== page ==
At the Chemical School, we instituted Hazardous Materials (HAZMAT) Familiarization training in all of our leadership courses. We are working toward HAZMAT Operator and HAZMAT Supervisor training and certification as a part of our leader courses. Additionally, we are building new courses that will enable a full menu of civil support skills. My goal is to give the Chemical Corps crucial capability to respond to TIM attacks in the homeland or abroad.

As part of the Total Army Analysis program, we reshaped Chemical Corps units, changing them from Cold War structure into organizations ready to support the unit of action and unit of employment. Future chemical companies will be multifunctional units, composed of single-function platoons. Companies will be built on a "plug-and-play" principal. Single-function platoons (heavy decontamination, medium decontamination, reconnaissance, mechanized smoke, wheeled smoke, and Biological Integrated Detection System) will form the building blocks yielding mission-focused companies targeted to specific operational missions and areas.

We have worked continually to protect our Army installations at home. Several new units are being activated to provide rapid response to chemical, biological, radiological, nuclear, and explosive (CBRNE) attacks against Army facilities. The CBRNE Operational Command (a flag officer headquarters) will combine the capabilities of Technical Escort and Explosive Ordnance and Demolition units into a full-spectrum response force. The CBRNE Operational Command will ultimately include an active duty chemical brigade, providing unprecedented support to our soldiers in missions ranging from homeland defense to contingency operations. Additionally, four Rapid Response Teams (company-sized elements) will stand up over the next two years, providing area response to CBRNE events at installations within the continental United States. They will bring a Weapons of Mass Destruction Civil Support Team capability to the Army.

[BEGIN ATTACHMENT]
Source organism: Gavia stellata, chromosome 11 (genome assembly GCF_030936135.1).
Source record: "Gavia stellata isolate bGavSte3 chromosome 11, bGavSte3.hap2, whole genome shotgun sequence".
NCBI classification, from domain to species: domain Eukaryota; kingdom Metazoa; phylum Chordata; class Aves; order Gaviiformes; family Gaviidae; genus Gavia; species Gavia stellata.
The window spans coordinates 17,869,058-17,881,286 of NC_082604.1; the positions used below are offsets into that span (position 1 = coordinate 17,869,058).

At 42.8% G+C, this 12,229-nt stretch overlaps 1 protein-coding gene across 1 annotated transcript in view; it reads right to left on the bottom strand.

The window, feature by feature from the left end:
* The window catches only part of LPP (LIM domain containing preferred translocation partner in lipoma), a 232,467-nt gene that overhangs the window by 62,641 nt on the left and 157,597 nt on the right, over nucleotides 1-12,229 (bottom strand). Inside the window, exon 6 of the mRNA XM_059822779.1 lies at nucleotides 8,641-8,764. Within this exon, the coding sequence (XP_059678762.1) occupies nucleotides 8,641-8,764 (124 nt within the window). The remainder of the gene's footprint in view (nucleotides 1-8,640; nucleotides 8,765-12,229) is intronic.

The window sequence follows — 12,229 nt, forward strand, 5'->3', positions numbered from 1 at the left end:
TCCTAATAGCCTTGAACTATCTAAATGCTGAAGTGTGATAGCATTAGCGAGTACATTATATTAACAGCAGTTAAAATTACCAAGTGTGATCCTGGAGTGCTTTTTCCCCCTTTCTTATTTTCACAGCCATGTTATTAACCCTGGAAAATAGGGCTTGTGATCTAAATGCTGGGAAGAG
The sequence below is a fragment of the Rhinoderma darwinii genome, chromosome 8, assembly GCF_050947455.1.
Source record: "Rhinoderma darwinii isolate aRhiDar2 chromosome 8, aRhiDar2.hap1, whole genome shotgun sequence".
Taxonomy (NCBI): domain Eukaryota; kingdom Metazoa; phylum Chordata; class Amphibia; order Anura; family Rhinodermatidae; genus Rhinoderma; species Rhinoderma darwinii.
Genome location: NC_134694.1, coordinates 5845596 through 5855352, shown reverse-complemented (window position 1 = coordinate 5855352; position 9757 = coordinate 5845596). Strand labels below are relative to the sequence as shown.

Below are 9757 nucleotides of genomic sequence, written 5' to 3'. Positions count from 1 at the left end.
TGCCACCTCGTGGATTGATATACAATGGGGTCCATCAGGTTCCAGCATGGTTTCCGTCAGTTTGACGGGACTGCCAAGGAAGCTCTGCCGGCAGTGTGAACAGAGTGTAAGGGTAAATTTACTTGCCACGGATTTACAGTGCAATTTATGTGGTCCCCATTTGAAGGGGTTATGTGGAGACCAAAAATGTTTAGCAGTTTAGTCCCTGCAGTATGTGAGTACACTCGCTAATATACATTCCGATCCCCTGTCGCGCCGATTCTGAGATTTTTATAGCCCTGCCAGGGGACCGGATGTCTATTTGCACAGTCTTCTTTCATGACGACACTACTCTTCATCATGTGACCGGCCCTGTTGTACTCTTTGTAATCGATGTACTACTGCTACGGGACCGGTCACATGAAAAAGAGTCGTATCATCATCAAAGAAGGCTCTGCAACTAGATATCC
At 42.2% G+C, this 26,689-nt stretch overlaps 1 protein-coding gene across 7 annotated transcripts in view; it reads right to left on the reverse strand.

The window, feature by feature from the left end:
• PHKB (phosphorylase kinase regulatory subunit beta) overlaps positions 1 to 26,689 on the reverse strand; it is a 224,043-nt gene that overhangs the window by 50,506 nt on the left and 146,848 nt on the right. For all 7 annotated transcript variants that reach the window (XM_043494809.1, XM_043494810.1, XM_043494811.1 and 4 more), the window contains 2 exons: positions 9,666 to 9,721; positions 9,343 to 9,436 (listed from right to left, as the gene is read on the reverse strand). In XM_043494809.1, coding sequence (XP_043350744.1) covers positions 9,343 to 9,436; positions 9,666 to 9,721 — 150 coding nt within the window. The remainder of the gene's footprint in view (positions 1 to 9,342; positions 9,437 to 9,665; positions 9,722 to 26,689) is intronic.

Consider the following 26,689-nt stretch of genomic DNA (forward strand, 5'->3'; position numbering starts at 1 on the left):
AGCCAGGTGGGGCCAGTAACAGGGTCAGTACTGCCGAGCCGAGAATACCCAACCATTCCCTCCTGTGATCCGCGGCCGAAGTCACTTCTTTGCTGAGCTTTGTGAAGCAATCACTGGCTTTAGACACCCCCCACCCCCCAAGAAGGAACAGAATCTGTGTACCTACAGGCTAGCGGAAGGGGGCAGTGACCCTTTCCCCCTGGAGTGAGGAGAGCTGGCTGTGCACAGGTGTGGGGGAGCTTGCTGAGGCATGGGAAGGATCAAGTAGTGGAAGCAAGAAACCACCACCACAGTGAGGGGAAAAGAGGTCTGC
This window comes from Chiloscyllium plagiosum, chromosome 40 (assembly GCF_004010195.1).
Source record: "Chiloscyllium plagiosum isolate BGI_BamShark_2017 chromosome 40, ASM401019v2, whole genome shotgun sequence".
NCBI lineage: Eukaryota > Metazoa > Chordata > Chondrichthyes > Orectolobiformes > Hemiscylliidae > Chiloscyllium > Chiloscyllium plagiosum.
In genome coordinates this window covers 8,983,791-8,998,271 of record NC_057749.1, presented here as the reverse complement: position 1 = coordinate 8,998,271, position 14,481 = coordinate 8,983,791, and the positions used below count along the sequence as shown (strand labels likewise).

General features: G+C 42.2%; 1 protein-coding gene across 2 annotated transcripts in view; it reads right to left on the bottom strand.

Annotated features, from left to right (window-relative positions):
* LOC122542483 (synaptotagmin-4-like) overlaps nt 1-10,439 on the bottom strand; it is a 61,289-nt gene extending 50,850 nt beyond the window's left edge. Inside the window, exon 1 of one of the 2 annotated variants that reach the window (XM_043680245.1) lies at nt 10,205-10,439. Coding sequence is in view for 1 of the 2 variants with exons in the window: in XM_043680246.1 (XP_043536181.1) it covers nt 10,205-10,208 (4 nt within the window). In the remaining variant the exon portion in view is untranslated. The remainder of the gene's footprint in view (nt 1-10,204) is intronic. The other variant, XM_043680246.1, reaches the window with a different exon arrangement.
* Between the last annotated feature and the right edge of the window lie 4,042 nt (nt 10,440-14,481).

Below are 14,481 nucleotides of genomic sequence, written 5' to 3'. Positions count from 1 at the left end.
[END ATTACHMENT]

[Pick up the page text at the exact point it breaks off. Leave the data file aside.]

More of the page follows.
As you can see, while the emphasis on our roles at home and on the battlefield may change somewhat, the value of our role will never change. Our Corps's fundamental mission of protecting our comrades in arms from enemy use of CBRNE will never change. Today, as in World War One, we continue to "Rule the Battlefield Through the Elements!"

Military life mandates that each of us must at some point move on to a new assignment. I wish to leave you with just a few final words. I want to thank each of you for your support to the Corps during my term as Commandant and Chief of Chemical. It truly has been the highlight of my career--I cannot think of a more fulfilling assignment. Continue your great work; I wish you nothing more than complete success and fulfillment of all of your dreams. You are what makes the Chemical Corps the best in the Army. God bless you all.
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Author:Nilo, Patricia L.
Publication:CML Army Chemical Review
Date:Sep 1, 2003
Words:941